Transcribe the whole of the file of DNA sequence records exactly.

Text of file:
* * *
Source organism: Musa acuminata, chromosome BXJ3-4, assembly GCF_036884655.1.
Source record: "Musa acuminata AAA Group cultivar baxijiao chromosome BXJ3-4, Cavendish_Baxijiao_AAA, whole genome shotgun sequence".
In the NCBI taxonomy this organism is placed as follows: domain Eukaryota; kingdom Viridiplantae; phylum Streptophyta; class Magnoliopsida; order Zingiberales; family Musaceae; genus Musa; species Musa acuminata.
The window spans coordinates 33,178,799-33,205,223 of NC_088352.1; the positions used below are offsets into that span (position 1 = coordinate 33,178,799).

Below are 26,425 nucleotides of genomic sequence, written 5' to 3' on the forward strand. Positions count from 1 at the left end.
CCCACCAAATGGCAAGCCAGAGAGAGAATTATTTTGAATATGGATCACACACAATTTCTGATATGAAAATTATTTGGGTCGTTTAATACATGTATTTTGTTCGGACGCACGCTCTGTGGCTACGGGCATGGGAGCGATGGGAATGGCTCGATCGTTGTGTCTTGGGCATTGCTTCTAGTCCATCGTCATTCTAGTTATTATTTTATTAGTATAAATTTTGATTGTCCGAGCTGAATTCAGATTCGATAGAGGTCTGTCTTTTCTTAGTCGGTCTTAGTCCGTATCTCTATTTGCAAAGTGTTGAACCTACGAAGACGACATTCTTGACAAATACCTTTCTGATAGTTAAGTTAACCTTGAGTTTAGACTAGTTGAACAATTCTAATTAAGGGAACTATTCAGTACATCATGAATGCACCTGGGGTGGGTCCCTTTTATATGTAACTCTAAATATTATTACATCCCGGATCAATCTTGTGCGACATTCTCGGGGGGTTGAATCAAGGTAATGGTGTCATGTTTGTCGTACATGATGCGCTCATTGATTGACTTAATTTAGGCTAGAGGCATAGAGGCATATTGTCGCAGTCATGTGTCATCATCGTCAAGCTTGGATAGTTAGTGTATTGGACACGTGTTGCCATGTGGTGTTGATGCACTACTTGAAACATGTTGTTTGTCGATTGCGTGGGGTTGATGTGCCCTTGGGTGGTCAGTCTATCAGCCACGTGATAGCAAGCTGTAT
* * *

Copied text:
Source organism: Musa acuminata, chromosome BXJ3-4, assembly GCF_036884655.1.
Source record: "Musa acuminata AAA Group cultivar baxijiao chromosome BXJ3-4, Cavendish_Baxijiao_AAA, whole genome shotgun sequence".
In the NCBI taxonomy this organism is placed as follows: domain Eukaryota; kingdom Viridiplantae; phylum Streptophyta; class Magnoliopsida; order Zingiberales; family Musaceae; genus Musa; species Musa acuminata.
The window spans coordinates 33,178,799-33,205,223 of NC_088352.1; the positions used below are offsets into that span (position 1 = coordinate 33,178,799).

Below are 26,425 nucleotides of genomic sequence, written 5' to 3' on the forward strand. Positions count from 1 at the left end.
CCCACCAAATGGCAAGCCAGAGAGAGAATTATTTTGAATATGGATCACACACAATTTCTGATATGAAAATTATTTGGGTCGTTTAATACATGTATTTTGTTCGGACGCACGCTCTGTGGCTACGGGCATGGGAGCGATGGGAATGGCTCGATCGTTGTGTCTTGGGCATTGCTTCTAGTCCATCGTCATTCTAGTTATTATTTTATTAGTATAAATTTTGATTGTCCGAGCTGAATTCAGATTCGATAGAGGTCTGTCTTTTCTTAGTCGGTCTTAGTCCGTATCTCTATTTGCAAAGTGTTGAACCTACGAAGACGACATTCTTGACAAATACCTTTCTGATAGTTAAGTTAACCTTGAGTTTAGACTAGTTGAACAATTCTAATTAAGGGAACTATTCAGTACATCATGAATGCACCTGGGGTGGGTCCCTTTTATATGTAACTCTAAATATTATTACATCCCGGATCAATCTTGTGCGACATTCTCGGGGGGTTGAATCAAGGTAATGGTGTCATGTTTGTCGTACATGATGCGCTCATTGATTGACTTAATTTAGGCTAGAGGCATAGAGGCATATTGTCGCAGTCATGTGTCATCATCGTCAAGCTTGGATAGTTAGTGTATTGGACACGTGTTGCCATGTGGTGTTGATGCACTACTTGAAACATGTTGTTTGTCGATTGCGTGGGGTTGATGTGCCCTTGGGTGGTCAGTCTATCAGCCACGTGATAGCAAGCTGTAT